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Performance review

Article: Gonzalo Rubalcaba at Lincoln Center, May 14

by Diane Gordon

The media circus that publicized the defections of Cuban jazz musicians Paquito d'Rivera and Arturo Sandoval in recent years took a strange turn in the case of virtuoso jazz pianist Gonzalo Rubalcaba. His well-publicized, sold out concert at Lincoln Center last May 14th, which was part of the center's jazz program, marked his first performance in the States.

Oddly enough, the event was sanctioned by both the Cuban government and the Clinton administration. The president granted Rubalcaba a visa after he had been denied entry to the United States for years during the tenure of Republican presidents. The hitch being that he couldn't accept payment for his concert at Alice Tully Hall, because of U.S. embargo restrictions on trade with Cuba. Things have changed, but not by much.

Now living in Santo Domingo, again, with the blessing of the Cuban government, Rubalcaba's career seems set, with recordings on both the German Messidor and Blue Note labels. The American debut at Lincoln Center, certainly a coup for the 30-year-old pianist, reflected the strains of international politics with a somewhat subdued concert.

Rubalcaba began with a set with bassist Charlie Hayden and drummer Jack DeJohnette. Most apparent here was a glaring absence of the ubiquitous tumbao one finds in the music, speech and gait of the best Cuban musicians. An ill-advised duet with Blue Note artist Diane Reeves was even worse. The present writer couldn't help but contrast this musical walkabout-to-nowhere with a more successful interlude during his concert at the Martinique Jazz Festival last December. There, he took a break from the down-driving intensity that marks his playing with a tender rendering of the McCartney-Lennon tune "Here, There, and Everywhere." Reeves sang "You Taught My Heart To Sing" — but one wishes she would have done so elsewhere.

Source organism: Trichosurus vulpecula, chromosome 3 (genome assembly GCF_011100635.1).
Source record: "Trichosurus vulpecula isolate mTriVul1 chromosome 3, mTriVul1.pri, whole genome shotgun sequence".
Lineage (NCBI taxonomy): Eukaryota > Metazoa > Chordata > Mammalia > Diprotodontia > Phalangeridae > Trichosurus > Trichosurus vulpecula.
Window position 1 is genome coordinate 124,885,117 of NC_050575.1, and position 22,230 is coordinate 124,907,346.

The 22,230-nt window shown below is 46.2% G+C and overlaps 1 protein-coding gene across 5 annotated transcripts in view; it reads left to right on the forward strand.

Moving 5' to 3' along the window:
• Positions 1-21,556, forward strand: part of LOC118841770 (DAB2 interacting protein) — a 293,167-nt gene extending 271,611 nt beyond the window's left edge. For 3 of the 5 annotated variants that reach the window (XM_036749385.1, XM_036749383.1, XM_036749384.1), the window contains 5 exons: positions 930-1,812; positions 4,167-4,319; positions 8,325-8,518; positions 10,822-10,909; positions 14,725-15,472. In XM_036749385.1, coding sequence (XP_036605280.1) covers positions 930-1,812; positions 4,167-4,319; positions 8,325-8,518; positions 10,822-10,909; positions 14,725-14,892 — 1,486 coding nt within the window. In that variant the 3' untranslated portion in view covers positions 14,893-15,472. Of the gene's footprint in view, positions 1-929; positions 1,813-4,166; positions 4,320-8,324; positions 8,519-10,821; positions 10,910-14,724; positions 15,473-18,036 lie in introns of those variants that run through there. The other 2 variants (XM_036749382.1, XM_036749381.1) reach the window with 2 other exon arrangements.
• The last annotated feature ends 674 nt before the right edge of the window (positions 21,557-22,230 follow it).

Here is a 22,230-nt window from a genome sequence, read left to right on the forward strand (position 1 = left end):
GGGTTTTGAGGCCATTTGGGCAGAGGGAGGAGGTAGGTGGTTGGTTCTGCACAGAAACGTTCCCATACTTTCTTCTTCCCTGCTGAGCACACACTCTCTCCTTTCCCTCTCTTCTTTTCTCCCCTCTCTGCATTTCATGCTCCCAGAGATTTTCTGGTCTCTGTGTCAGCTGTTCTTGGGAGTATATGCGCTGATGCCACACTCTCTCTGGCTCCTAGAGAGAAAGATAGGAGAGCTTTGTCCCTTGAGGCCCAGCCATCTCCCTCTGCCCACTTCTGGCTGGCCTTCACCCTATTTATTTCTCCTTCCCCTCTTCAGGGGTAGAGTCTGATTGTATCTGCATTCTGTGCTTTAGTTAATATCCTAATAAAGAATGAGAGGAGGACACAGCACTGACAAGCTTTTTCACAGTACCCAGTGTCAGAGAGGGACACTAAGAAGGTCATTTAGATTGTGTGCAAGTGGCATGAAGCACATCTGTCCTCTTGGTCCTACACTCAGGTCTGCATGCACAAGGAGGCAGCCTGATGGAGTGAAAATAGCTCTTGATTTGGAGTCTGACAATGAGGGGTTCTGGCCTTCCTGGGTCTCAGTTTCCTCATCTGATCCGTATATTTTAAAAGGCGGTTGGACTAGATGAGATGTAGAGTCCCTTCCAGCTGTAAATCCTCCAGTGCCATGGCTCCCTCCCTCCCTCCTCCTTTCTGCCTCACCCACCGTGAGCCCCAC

A decided electricity charged the stage after the intermission, when Rubalcaba reappeared with his quartet; drummer Julio Barreto, bassist Felipe Cabrera, and trumpeter Oreste Melian Alvarez. Finally, one was reminded why Dizzy Gillespie called Rubalcaba the best jazz pianist to emerge in years. Barreto's drumset, Cubanified with alterations such as a cajon played with a foot pedal and cowbells of various pitches, pulled the music together and brought it home. Another oft-quoted Dizzy saying is that the Cubans understand our music better than we do. ¡Que rico, Gonzalito!

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